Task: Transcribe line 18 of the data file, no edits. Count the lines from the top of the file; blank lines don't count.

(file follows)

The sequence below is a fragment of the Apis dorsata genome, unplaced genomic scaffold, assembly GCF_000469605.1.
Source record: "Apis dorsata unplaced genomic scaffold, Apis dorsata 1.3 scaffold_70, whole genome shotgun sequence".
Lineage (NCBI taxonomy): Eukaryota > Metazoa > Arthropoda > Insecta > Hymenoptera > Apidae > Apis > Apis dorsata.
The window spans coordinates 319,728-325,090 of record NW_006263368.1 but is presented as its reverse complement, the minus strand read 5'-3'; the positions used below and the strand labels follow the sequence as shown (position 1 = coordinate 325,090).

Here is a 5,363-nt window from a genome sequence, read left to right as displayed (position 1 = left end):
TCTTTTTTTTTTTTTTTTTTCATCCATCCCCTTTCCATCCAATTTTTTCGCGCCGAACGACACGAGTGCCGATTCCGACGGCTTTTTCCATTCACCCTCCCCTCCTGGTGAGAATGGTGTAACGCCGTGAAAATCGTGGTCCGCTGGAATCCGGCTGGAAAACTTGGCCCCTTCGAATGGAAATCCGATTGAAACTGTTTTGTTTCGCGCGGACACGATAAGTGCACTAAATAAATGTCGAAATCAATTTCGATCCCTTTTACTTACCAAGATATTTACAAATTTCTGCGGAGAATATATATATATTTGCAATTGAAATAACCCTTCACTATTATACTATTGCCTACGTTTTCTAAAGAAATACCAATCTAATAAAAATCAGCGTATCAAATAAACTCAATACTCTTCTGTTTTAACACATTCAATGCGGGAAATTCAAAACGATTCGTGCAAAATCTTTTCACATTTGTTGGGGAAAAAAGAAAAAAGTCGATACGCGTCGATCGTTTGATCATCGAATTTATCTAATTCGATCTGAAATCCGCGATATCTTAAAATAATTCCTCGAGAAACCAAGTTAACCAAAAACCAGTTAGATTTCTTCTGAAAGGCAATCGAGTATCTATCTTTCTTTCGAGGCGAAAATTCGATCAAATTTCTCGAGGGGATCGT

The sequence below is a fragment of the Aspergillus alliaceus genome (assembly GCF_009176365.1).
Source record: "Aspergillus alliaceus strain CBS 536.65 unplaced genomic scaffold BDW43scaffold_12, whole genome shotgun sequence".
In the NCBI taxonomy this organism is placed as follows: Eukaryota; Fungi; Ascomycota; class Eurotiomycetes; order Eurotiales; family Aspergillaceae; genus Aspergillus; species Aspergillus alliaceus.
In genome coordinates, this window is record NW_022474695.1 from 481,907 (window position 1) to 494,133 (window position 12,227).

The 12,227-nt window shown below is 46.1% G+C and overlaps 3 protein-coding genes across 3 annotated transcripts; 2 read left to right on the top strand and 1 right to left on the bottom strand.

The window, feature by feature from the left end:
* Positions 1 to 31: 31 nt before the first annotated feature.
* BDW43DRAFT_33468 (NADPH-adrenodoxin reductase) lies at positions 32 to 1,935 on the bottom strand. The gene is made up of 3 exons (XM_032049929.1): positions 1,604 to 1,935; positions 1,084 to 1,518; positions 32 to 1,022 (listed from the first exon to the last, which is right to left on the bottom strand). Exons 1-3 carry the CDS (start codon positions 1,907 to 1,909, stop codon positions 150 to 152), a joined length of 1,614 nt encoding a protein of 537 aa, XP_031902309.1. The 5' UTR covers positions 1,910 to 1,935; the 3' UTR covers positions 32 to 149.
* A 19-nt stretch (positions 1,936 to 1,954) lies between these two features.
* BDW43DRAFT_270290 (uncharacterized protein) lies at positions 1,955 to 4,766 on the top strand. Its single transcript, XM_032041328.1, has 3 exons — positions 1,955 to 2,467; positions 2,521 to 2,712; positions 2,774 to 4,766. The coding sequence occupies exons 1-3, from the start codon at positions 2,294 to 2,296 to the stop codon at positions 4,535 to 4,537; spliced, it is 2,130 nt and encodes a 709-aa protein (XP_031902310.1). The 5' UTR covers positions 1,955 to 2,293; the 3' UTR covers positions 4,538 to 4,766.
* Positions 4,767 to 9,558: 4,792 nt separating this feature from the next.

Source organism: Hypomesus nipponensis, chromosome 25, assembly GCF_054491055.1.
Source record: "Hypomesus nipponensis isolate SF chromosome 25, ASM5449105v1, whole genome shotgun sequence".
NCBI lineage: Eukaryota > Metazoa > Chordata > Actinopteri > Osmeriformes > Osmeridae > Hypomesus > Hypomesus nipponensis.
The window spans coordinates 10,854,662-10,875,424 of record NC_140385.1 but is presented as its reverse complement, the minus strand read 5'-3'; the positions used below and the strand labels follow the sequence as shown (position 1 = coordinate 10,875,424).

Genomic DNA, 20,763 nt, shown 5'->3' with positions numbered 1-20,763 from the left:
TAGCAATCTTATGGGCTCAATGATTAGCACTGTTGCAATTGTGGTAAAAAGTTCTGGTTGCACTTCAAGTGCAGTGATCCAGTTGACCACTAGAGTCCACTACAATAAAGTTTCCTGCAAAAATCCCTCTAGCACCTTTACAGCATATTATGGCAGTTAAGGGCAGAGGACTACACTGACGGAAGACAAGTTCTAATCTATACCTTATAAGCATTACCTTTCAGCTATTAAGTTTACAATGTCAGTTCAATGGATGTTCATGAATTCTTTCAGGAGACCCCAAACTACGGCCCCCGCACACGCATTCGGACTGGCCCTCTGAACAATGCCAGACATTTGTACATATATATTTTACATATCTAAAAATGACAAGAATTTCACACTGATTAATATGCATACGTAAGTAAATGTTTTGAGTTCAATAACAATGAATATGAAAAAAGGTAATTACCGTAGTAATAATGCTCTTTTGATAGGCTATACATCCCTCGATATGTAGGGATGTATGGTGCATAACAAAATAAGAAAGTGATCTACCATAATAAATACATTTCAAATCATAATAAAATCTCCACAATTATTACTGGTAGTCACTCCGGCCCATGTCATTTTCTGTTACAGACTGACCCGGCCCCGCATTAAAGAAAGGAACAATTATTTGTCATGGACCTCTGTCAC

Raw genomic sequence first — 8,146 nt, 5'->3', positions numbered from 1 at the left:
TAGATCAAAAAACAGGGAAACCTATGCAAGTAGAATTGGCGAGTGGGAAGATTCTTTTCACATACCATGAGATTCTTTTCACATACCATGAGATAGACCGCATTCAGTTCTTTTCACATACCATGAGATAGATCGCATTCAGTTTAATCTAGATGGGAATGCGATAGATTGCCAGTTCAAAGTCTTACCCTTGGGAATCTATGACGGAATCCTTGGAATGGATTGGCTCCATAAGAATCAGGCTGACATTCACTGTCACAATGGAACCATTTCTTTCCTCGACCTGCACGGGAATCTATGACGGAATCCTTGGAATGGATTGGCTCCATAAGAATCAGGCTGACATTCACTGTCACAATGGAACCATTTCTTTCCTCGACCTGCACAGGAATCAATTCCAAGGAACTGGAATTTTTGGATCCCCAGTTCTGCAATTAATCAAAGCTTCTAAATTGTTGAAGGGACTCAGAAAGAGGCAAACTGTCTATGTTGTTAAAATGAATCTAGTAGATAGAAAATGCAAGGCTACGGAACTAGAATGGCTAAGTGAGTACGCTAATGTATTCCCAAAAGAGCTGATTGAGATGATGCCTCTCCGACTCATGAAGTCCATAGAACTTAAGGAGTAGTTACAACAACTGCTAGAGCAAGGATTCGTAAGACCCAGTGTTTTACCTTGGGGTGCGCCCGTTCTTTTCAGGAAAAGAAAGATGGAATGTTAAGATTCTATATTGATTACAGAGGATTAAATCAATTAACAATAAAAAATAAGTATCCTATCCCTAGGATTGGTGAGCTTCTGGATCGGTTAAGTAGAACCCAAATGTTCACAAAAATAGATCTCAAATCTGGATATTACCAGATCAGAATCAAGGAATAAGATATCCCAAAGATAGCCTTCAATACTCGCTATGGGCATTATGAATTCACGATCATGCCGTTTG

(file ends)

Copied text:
Source organism: Hypomesus nipponensis, chromosome 25, assembly GCF_054491055.1.